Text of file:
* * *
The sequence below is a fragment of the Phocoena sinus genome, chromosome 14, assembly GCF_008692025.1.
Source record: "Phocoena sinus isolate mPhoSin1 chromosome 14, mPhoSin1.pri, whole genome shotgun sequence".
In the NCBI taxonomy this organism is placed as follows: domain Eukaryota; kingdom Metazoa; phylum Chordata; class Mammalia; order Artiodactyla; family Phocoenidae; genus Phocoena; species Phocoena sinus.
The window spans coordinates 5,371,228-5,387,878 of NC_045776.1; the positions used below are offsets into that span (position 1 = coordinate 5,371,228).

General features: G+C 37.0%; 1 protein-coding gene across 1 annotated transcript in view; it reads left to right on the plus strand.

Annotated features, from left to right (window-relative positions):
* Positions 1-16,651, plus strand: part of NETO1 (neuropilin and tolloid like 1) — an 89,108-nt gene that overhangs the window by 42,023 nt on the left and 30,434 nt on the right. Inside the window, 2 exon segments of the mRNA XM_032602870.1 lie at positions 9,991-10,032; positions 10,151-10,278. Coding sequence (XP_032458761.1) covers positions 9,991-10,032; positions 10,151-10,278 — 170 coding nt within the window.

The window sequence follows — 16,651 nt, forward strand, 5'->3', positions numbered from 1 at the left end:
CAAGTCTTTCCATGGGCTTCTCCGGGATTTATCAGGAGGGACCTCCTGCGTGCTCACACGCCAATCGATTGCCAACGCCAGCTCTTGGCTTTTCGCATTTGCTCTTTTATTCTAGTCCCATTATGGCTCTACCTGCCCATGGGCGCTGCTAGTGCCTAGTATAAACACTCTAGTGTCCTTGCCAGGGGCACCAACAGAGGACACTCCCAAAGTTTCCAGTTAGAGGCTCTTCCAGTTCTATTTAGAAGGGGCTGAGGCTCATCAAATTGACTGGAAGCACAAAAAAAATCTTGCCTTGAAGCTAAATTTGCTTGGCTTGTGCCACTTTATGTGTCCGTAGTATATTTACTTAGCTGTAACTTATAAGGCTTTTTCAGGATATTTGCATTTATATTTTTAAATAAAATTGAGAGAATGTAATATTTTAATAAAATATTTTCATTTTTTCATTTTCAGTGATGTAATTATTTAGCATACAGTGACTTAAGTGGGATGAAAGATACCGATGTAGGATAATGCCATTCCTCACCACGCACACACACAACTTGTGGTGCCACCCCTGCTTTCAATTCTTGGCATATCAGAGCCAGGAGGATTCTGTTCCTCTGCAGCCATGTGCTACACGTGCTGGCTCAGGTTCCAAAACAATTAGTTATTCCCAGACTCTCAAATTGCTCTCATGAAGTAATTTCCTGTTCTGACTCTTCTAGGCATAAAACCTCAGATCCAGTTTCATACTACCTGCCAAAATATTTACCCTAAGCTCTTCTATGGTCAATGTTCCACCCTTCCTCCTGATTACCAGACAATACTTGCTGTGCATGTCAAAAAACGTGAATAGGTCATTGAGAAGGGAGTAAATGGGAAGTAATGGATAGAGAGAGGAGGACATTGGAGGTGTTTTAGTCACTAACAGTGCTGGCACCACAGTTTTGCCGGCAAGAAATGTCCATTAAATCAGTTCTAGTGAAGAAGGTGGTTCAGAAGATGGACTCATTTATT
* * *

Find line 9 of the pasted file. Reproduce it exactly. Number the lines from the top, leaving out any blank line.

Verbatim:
CAAGTCTTTCCATGGGCTTCTCCGGGATTTATCAGGAGGGACCTCCTGCGTGCTCACACGCCAATCGATTGCCAACGCCAGCTCTTGGCTTTTCGCATTTGCTCTTTTATTCTAGTCCCATTATGGCTCTACCTGCCCATGGGCGCTGCTAGTGCCTAGTATAAACACTCTAGTGTCCTTGCCAGGGGCACCAACAGAGGACACTCCCAAAGTTTCCAGTTAGAGGCTCTTCCAGTTCTATTTAGAAGGGGCTGAGGCTCATCAAATTGACTGGAAGCACAAAAAAAATCTTGCCTTGAAGCTAAATTTGCTTGGCTTGTGCCACTTTATGTGTCCGTAGTATATTTACTTAGCTGTAACTTATAAGGCTTTTTCAGGATATTTGCATTTATATTTTTAAATAAAATTGAGAGAATGTAATATTTTAATAAAATATTTTCATTTTTTCATTTTCAGTGATGTAATTATTTAGCATACAGTGACTTAAGTGGGATGAAAGATACCGATGTAGGATAATGCCATTCCTCACCACGCACACACACAACTTGTGGTGCCACCCCTGCTTTCAATTCTTGGCATATCAGAGCCAGGAGGATTCTGTTCCTCTGCAGCCATGTGCTACACGTGCTGGCTCAGGTTCCAAAACAATTAGTTATTCCCAGACTCTCAAATTGCTCTCATGAAGTAATTTCCTGTTCTGACTCTTCTAGGCATAAAACCTCAGATCCAGTTTCATACTACCTGCCAAAATATTTACCCTAAGCTCTTCTATGGTCAATGTTCCACCCTTCCTCCTGATTACCAGACAATACTTGCTGTGCATGTCAAAAAACGTGAATAGGTCATTGAGAAGGGAGTAAATGGGAAGTAATGGATAGAGAGAGGAGGACATTGGAGGTGTTTTAGTCACTAACAGTGCTGGCACCACAGTTTTGCCGGCAAGAAATGTCCATTAAATCAGTTCTAGTGAAGAAGGTGGTTCAGAAGATGGACTCATTTATT